Monday, August 1, 2011

Circus Students Climb Walls Between Cultures

The Israel Circus School runs multicultural programs to bring Jewish and Arab schoolchildren together.
If you're swinging from a trapeze or performing a risky acrobatic stunt, you've got to have total faith in the teammate entrusted to synch with you. And so, reasoned Hanita-Caroline Hendelman, circus training could provide a perfect - and perfectly offbeat - setting for building bonds between all cultures in Israel.

"Seven years ago, I initiated the project of having classes from Jewish and Arab schools meet through circus to foster dialogue," says Hendelman, director of the Israel Circus School and the Association for the Development of Circus Arts in the Galilee town of Kfar Yehoshua. Three years ago, she began working with multicultural youth at risk, too. "We try whenever possible to mix groups of different cultures," she says.

"My main interest is how we employ the arts in social healing. I don't mean art or drama therapy, but art in its fullest form. I think art has the biggest potential for healing that I know of, and the Israel Circus School is a fully artistic and professional school for adults, youth and children. They learn to be creative, responsible, artistic members of the community, but as part of their training we involve all our students in our various multicultural projects."

An Israel Circus School aerial performance

Under the banner "Circus Arts for Social Change," she is now creating a local and international network of circus artists and supporters interested in building a new socio-political agenda "to find innovative and creative means of resolving conflict situations and setting up new social priorities towards creating a society that cares, honors and respects all its members."

Hendelman launched this initiative with an international multicultural youth circus convention, July 19-21 in the mixed Arab-Jewish city of Acco (Acre). The event is called "Climbing Walls," at the suggestion of her co-founder and artistic director, David Berry.

"The bottom line of it all is conflict resolution. No matter where we are, there is always the potential for conflict within ourselves and with our neighbors, and these conflicts are the walls which then spread to cultures and nations," says Hendelman. "We need to start climbing these walls. This project is only a pebble, a first step to what I envisage as building a new socio-political agenda in all aspects of life."

Bias and fear give way to friendships

While learning skills including acrobatics, juggling, unicycle-riding, clowning, dance, drumming and improvisation, Israel Circus School students are also learning to rely upon each other and communicate in word and action.
Hendelman has said that this setting is an excellent medium for breaching emotional barriers. "It forces you into a situation of working with one another. You need to touch, and you need to support one another."

Initially arriving with feelings of bias and fear, Arab and Israeli kids - accompanied by their teachers - very quickly relax as they work together to master challenging physical feats. By the end of the day, Hendelman sees many of the students exchanging email addresses and telephone numbers.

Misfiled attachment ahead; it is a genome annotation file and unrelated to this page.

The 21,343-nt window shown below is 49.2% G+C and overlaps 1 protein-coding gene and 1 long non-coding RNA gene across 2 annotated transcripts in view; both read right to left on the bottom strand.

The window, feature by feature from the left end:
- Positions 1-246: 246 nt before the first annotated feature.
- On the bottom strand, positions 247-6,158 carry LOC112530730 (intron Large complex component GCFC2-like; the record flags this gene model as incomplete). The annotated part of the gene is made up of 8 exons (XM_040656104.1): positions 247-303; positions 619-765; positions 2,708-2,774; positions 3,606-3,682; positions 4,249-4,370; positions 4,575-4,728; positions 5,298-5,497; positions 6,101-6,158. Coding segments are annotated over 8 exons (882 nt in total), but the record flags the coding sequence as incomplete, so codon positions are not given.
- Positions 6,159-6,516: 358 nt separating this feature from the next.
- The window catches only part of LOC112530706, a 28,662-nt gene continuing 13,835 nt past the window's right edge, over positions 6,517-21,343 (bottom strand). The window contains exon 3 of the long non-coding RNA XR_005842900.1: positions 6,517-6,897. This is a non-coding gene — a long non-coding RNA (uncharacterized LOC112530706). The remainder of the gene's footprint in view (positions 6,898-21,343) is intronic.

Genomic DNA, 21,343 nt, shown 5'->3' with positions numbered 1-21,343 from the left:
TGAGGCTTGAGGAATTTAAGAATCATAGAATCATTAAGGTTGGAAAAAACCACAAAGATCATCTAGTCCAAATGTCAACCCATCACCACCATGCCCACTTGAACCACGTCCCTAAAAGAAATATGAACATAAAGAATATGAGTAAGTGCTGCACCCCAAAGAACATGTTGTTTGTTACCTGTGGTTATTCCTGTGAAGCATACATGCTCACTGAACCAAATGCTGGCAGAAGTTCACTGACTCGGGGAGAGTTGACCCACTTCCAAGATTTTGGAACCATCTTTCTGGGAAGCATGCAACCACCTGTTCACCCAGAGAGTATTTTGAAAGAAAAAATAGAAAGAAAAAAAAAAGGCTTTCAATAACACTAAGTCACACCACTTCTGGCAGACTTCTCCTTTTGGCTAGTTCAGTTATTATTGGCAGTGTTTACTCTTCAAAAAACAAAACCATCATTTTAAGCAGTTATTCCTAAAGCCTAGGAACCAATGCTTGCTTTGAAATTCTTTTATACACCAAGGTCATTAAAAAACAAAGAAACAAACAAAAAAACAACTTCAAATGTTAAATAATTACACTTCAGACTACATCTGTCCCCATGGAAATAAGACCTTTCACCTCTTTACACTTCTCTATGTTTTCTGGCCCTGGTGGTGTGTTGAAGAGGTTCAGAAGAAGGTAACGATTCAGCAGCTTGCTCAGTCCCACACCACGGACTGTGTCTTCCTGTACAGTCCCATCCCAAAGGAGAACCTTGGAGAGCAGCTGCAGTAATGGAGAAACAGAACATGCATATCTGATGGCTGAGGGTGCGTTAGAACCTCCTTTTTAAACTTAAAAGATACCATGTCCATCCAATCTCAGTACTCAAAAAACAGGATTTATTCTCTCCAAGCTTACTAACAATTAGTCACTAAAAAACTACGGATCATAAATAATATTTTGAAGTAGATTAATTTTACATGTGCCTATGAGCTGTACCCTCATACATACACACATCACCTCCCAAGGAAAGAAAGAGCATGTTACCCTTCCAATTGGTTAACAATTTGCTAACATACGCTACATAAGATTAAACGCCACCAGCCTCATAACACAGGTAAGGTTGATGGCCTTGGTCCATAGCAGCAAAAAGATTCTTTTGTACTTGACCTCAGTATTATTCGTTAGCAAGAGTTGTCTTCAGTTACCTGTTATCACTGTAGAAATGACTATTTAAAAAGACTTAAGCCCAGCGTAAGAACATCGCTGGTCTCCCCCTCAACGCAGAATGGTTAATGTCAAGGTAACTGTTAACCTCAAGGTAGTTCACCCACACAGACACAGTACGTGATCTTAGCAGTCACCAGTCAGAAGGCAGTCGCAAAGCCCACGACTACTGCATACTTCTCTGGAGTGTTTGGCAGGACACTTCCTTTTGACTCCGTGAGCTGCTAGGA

Endowed by British benefactors, the Israel Circus School depends on grants. It works closely with other Israeli circus schools and organizations, such as the Galilee Circus sponsored by the Galilee Foundation for Value Education; Circus Maghar in the Druze town of Maghar; and Efshar Acheret (Another Possibility).

Groups of advanced students have performed at Israeli festivals such as the Acre alternative theater festival and the Jacob's Ladder Folk Festival, as well as in Germany and Turkish and Greek Cyprus with a grant from the European Union to create a circus program for Jewish, Muslim and Christian children. In February, the Israel Circus School was invited to entertain the crowd at the Israeli professional basketball finals in the Nokia Stadium in Tel Aviv.

From street theater to conflict resolution

The origins of the school go back to 1992, when Berry, an Australian immigrant, created a street theater group for youth in Kiryat Tivon. After several successful performances in major Israeli festivals, the group started evolving toward circus arts and invited a master acrobat from the Moscow State Circus to come aboard as one of five teachers to open a circus school in 2000.

Two years later, Berry and Hendelman created the Association for the Development of Circus Arts in Israel, a non-profit, charitable organization, with the goal of turning the Israel Circus School into a professionally run training center. They moved to a renovated village hall in Kefar Yehoshua in 2002 and won the ongoing patronage of Arthur Vercoe Pedlar, former World Clown Association president.

For the past six years, the association has participated, along with Circus Maghar and a circus school in Nablus, in summer circus workshops held at Berlin's Circus Shake. "It's sad that we need to travel all the way to Berlin to work with our colleagues in Nablus," Hendelman comments.

Two years ago, the three of them became inaugural members of a new European-Middle East federation of youth circuses, which will have its second annual convention and show, Comedy Shake, later this summer. Participants are also coming from Finland, England, Spain, Germany, Italy, Morocco and Egypt.

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